Brighthelm Centre - North Laine History

North Laine History
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The Brighthelm Centre and Hanover Chapel

The Brighthelm Centre, formerly the Brighthelm United Reformed Church and Community Centre faces North Rd where there is a sculpture by John Skelton showing the loaves and fishes story. The Centre was built as a new home for the Central Free Church and incorporated the former Hanover Chapel, built in 1825 as an Independent chapel for the Rec’ M. Edwards and then used by the Presbyterian Church from 1844 until 1972 when the congregation combined with that of the Union Church. The chapel was used as a Greek church until 1978 but the church hall was gutted by fire in 1980.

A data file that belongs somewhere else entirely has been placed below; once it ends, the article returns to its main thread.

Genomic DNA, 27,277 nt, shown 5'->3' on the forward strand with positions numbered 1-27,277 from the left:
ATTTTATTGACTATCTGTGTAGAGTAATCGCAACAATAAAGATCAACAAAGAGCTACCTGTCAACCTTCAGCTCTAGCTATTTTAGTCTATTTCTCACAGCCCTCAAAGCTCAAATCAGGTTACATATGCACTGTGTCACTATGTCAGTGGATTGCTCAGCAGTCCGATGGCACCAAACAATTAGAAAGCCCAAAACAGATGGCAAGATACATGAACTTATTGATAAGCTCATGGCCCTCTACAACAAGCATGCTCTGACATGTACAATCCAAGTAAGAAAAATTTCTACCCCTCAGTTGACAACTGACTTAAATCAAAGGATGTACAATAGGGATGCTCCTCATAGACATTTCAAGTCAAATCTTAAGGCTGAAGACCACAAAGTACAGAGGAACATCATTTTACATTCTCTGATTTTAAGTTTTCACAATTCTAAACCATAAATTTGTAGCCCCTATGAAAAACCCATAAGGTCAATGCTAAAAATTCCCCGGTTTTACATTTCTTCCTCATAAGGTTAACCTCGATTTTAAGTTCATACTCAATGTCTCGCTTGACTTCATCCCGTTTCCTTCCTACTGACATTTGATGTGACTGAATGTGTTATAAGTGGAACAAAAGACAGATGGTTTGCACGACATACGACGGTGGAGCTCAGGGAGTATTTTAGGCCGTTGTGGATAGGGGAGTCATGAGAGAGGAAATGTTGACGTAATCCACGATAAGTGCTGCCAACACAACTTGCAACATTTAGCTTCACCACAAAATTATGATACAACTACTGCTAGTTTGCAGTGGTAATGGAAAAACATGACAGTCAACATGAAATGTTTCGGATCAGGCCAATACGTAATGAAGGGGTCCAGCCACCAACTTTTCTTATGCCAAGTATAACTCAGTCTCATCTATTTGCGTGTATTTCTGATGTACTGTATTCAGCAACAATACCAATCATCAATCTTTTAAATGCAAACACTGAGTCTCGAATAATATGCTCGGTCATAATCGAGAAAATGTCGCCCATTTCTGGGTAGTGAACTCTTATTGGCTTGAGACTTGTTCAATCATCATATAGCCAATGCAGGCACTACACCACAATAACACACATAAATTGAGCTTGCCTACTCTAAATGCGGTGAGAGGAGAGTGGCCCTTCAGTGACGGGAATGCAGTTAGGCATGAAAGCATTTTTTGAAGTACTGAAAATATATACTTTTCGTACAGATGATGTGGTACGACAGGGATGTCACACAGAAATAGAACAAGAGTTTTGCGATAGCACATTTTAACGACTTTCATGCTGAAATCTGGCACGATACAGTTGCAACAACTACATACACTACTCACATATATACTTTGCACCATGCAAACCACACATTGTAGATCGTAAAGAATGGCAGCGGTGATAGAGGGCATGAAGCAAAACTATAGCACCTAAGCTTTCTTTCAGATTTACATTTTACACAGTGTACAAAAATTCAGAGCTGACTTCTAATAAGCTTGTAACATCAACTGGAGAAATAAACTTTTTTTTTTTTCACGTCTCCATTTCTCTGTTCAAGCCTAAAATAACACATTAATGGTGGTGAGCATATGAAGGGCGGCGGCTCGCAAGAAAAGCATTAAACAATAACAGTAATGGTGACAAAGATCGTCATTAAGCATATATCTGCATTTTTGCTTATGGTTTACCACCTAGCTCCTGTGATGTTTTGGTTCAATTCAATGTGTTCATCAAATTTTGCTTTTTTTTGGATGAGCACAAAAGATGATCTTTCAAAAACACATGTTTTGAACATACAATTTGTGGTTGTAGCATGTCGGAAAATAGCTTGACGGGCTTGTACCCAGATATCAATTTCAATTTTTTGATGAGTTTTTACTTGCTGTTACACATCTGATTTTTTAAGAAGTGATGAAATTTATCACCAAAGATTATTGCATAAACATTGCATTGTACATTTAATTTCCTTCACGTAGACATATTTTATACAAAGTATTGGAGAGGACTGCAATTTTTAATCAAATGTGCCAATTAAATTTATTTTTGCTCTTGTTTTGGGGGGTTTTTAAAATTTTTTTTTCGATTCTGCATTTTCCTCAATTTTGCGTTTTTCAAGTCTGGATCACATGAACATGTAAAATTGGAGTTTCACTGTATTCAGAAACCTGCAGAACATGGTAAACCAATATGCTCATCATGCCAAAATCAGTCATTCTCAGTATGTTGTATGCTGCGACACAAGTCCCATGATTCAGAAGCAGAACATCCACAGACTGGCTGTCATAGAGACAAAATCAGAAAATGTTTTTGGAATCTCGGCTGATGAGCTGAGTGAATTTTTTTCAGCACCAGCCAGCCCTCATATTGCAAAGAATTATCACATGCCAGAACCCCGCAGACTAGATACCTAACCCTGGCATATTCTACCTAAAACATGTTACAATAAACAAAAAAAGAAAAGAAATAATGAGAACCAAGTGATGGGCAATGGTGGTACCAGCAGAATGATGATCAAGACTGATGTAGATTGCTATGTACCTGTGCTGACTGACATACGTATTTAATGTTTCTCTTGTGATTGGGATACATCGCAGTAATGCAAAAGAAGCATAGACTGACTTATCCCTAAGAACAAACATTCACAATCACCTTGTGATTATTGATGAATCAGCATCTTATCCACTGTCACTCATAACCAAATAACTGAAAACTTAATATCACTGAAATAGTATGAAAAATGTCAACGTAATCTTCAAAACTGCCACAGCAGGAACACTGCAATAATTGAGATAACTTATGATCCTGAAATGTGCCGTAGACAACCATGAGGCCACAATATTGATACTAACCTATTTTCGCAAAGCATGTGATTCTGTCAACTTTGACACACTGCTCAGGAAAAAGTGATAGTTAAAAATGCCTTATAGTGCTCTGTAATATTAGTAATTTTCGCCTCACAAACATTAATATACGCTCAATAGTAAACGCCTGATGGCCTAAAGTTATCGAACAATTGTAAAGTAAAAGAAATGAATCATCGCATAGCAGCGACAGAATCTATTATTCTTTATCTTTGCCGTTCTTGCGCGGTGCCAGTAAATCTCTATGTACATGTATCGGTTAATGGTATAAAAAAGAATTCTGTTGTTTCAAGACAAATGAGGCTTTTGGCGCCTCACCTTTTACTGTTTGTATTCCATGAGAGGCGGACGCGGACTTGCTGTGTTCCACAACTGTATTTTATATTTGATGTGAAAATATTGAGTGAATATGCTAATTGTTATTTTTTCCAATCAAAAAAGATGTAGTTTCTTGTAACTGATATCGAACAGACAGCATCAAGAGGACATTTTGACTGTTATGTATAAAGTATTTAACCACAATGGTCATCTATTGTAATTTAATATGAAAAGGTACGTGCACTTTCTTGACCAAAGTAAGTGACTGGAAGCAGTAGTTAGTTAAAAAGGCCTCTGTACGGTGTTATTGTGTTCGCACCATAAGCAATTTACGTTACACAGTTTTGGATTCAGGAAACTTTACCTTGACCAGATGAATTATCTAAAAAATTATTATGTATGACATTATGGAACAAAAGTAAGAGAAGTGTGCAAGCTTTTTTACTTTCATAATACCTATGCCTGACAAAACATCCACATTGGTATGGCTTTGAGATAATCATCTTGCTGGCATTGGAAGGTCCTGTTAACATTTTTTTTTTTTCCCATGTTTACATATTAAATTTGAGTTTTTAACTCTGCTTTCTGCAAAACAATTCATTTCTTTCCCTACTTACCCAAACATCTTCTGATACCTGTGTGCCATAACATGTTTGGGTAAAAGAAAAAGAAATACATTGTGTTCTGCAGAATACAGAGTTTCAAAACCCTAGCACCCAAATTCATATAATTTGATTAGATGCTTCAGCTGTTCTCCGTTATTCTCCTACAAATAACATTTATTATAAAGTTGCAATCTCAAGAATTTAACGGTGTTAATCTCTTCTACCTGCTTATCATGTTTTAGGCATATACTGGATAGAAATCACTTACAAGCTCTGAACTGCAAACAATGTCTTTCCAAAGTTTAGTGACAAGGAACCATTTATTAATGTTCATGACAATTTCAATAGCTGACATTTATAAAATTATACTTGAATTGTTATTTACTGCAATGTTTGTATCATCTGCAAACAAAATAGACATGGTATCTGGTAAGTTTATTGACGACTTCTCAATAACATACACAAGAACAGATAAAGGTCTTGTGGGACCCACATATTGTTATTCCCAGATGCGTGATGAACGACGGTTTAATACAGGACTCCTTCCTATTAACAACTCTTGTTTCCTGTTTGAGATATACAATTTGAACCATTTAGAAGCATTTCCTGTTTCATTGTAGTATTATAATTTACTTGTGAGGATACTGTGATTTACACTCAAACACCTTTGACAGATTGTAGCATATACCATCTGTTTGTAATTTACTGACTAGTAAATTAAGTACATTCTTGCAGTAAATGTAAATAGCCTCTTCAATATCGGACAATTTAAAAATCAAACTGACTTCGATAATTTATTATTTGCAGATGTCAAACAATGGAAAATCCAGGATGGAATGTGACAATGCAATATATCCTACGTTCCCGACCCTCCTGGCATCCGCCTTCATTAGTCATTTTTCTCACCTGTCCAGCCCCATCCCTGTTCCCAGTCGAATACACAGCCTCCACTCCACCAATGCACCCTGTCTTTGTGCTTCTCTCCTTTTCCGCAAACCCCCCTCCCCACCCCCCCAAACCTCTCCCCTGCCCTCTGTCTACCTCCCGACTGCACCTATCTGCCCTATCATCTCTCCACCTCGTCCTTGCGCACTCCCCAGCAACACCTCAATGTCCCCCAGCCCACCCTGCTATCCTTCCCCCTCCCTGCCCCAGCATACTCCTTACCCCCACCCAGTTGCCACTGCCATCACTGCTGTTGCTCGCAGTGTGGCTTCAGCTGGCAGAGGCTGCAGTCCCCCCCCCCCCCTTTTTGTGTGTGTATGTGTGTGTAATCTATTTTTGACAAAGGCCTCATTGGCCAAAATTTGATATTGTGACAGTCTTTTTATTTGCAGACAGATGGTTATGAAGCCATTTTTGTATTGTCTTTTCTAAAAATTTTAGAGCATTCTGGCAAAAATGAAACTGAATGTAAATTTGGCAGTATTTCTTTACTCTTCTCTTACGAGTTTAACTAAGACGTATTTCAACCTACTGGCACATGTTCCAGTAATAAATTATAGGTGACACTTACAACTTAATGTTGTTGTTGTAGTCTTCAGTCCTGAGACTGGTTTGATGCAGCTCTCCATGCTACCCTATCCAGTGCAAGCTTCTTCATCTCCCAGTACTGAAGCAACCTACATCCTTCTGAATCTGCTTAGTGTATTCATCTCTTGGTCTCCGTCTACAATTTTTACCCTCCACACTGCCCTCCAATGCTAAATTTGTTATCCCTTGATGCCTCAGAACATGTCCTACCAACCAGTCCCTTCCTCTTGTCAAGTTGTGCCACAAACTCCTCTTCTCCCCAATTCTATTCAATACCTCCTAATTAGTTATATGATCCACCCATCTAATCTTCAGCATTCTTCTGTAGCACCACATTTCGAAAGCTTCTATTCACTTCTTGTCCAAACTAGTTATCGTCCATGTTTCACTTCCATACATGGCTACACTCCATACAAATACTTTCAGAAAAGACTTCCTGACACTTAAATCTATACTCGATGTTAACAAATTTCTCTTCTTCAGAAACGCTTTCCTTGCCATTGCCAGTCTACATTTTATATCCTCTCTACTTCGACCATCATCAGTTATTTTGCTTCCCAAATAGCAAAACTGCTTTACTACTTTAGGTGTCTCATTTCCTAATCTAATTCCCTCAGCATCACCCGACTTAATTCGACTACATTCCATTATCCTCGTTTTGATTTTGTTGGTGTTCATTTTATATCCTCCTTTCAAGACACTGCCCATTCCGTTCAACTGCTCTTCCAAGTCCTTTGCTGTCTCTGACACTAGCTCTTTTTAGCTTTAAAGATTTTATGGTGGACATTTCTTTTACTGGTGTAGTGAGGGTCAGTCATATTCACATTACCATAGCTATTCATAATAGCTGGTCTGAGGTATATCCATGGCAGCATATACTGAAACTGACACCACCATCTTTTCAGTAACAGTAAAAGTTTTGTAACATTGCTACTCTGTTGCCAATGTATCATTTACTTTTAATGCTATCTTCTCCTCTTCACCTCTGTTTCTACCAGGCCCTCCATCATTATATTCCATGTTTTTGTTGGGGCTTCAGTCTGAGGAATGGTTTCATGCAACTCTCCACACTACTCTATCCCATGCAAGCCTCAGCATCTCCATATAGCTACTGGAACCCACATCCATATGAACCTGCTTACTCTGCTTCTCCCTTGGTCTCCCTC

The southern facade of the building, with twin porches, Tuscan columns and large pilasters is all that is left of the original chapel. The reconstructed building has a large hall, a café and community rooms on each of the floors.
The burial ground of the former chapel used to be sited to the west of the chapel but when Queen’s Rd was constructed in 1845, the road was built over the western edge of the cemetery. The boundary railings remain on the pavement alongside the west side of Queen’s Rd.
When the corporation took over responsibility for the churchyard it was eventually   laid out as a public garden in 1949 and   the gravestones were moved to alongside the perimeter wall.
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